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Sunshine Week is the spiritof democracy in action

Shining a light on public records

Webster's definition of democracy reads in part: ... a form of government in which the supreme power is vested in the people and is exercised directly by them or their elected agents... .

Although the United States and its various state and local bodies operate under a republic form of government, with elected officials setting public policy, the principals of democracy drape over us like a cloak constructed to protect us from the darkness.

But that cloak is frayed at the edges, tattered by governments ' local, state and national ' that sometimes seem to think the public's business is none of the public's business.

March 12-18 is Sunshine Week, when journalists from all walks stress the importance of open government. We believe that if the power of government is truly to be invested in the people, the people cannot be excluded from the process nor denied the information used to determine public policy.

The Mail Tribune has aggressively pushed to keep public records and public meetings open to the public at the local level. We have appealed to the governing bodies, sought assistance from local and state officials and gone to court. We intend to continue that approach.

The San Jose Mercury News has taken it one step further, offering to the San Jose City Council a proposed ordinance to ensure open government. It is a proposal that all citizens interested in democracy and openness could endorse, and one that we certainly do. Following is the introductory section of the proposed law:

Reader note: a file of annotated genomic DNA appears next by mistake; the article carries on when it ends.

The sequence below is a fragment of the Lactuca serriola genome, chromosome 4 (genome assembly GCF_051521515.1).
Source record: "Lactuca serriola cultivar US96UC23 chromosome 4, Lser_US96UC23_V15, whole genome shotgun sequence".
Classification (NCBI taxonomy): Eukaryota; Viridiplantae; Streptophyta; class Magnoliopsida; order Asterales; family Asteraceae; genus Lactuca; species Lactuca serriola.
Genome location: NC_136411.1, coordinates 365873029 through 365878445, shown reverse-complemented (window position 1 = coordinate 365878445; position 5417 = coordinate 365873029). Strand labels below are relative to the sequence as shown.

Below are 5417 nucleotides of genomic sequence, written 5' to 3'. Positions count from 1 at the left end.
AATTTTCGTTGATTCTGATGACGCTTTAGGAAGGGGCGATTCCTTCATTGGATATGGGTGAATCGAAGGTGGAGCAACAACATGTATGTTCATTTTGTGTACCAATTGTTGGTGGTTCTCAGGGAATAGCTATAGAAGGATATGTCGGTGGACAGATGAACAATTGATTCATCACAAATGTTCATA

— Findings and Purpose

The City Council of San Jose and the People of the City of Jose find and declare:

(a) Elected officials, councils, commissions, boards, committees and other agencies of the City exist to serve the public and to conduct the people's business. The people do not cede to these entities the right to decide what the people should know about the operations of local government.

(b) In order to ensure that the public interest is served by the decisions and actions of the City government, the government's conduct of the people's business must be subject to public scrutiny.

(c) Members of the public must be provided with a meaningful opportunity to participate in the decisions that affect them, and to understand how and why those decisions are made.

(d) In order to ensure public participation in and scrutiny of the decisions and conduct of the City government, records and information pertaining to the conduct of the people's business must be readily available to the public, unless specifically exempt from disclosure under this Title.

(e) Members of the public should not need to engage in prolonged or burdensome efforts, or to retain the services of an attorney, in order to obtain meaningful access to public meetings or public records and information. Rather, it is the duty of every official and employee of the City government to ensure prompt and meaningful access to public meetings and public records, and to assist the public in obtaining such access.

(f) Honesty, integrity, and openness in the exercise of government authority are fundamental prerequisites to an effective and efficient municipal government that serves the needs and interests of its citizens.

For more on Sunshine Week and open government, see .